Britain's top 300 civil servants have combined pensions worth a staggering £250m, according to new research by the Liberal Democrats, with the average senior civil servant retiring at 60 with an annual income of £55,000 for the rest of their life.
David Laws, the Liberal Democrat Work and Pensions spokesman, said the huge disparity between public and private sector pensions had become "absurd".
"The current public sector pensions system is skewed in favour of high-flying civil servants, ministers and MPs at the expense of hard-working lower-paid workers," said Mr Laws.
"Each year, we pay £16bn in taxes to fund public sector pensions, nearly as much as we spend on primary education. These figures startlingly highlight that this money is going to Civil Service fat cats rather than low-paid teachers and nurses. This will be a shock to people working in the private sector who have seen their pensions slashed over recent years because of Gordon Brown's stealth tax rises and the closure of good private sector pension schemes."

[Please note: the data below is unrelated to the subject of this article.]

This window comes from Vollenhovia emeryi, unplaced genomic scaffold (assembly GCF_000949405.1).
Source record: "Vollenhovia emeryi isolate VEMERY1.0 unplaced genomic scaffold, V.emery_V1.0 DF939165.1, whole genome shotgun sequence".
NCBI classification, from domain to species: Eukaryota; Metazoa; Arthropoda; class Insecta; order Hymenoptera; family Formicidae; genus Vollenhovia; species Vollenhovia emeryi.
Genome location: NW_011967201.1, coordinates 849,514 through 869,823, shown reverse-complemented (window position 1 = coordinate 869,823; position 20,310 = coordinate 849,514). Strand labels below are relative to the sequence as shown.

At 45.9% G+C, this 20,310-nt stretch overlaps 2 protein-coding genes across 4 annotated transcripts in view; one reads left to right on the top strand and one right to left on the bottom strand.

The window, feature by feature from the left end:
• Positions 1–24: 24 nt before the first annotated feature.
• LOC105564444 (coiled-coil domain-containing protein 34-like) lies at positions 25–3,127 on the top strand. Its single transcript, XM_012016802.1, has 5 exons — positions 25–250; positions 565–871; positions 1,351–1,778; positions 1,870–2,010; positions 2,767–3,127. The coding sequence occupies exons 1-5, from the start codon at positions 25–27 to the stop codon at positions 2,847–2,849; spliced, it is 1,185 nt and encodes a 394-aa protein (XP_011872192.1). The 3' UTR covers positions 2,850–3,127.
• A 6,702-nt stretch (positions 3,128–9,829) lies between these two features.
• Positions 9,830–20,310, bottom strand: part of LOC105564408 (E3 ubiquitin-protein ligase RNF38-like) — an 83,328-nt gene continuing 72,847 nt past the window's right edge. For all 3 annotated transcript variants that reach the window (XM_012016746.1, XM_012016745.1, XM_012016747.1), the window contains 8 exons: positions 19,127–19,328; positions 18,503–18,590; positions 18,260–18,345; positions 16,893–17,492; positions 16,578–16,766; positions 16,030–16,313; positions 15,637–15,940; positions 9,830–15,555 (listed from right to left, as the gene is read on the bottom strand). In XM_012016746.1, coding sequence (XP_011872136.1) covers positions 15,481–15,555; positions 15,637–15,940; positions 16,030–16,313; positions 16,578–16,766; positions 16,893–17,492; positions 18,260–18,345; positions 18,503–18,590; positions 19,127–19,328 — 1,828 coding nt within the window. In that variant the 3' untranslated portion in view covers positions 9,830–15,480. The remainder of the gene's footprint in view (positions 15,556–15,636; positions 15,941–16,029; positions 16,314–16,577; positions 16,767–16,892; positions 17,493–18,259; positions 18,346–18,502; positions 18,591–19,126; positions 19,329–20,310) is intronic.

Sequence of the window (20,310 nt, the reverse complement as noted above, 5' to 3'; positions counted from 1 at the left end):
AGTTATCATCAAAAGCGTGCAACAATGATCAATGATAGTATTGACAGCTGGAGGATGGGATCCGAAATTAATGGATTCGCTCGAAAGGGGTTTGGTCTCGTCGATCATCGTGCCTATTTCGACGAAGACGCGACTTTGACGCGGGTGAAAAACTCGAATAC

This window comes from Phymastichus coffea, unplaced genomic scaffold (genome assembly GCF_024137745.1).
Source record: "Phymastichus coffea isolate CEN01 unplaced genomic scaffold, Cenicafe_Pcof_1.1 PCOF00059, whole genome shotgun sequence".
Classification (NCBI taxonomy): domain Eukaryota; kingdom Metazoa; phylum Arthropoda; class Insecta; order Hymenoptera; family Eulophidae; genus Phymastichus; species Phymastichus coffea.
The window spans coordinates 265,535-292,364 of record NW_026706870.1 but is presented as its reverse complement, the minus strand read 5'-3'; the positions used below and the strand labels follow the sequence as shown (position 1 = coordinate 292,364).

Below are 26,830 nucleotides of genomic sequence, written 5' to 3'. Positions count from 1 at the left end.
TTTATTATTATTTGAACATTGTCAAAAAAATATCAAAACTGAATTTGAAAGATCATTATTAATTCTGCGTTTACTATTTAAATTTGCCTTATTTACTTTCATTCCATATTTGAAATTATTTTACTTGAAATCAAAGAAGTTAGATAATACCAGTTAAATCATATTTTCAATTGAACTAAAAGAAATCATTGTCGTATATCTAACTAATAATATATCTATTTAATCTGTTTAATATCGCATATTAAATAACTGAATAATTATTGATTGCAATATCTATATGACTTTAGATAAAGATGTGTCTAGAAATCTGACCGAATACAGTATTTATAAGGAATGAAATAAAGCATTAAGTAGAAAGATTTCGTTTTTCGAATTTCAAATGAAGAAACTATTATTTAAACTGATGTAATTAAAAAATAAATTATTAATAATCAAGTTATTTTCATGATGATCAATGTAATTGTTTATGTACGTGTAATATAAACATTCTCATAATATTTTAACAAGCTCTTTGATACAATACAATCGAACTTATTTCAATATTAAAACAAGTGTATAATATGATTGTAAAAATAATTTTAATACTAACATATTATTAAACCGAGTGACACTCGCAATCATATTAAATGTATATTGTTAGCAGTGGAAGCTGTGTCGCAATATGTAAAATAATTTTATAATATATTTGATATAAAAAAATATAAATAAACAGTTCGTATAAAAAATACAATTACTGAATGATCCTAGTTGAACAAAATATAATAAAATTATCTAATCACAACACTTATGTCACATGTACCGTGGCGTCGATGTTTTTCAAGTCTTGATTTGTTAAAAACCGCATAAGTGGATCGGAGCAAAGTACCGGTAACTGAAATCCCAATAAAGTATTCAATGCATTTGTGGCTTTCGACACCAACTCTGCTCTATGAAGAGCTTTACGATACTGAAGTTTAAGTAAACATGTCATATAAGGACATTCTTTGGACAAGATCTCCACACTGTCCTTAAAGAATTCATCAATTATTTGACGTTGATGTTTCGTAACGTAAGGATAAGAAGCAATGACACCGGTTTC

Stephen Yeo, a partner at the actuaries Watson Wyatt, said: "While these numbers look enormous to the average taxpayer, they don't give the whole picture. These figures take account of the transfer value of civil servants' pensions, but if a private individual wanted to save and buy a pension of this size, it would cost 30 per cent more." Mr Yeo said the gap between public and private sector pensions is continuing to widen, with many firms shutting their final-salary schemes, and replacing them with less valuable money-purchase plans.
According to Watson Wyatt research, the public sector pension deficit is almost £1 trillion. Government estimates are smaller, but the actuaries believe its method of calculation is flawed.
Mr Laws is calling on the Government to set up an independent commission to review all public sector pension schemes. When the Government last reviewed the Civil Service pension scheme, it came under fire from the opposition for caving in to union pressure to keep the retirement age at 60 for those who were already members of the scheme. New joiners will now not be able to draw their pension until they are 65.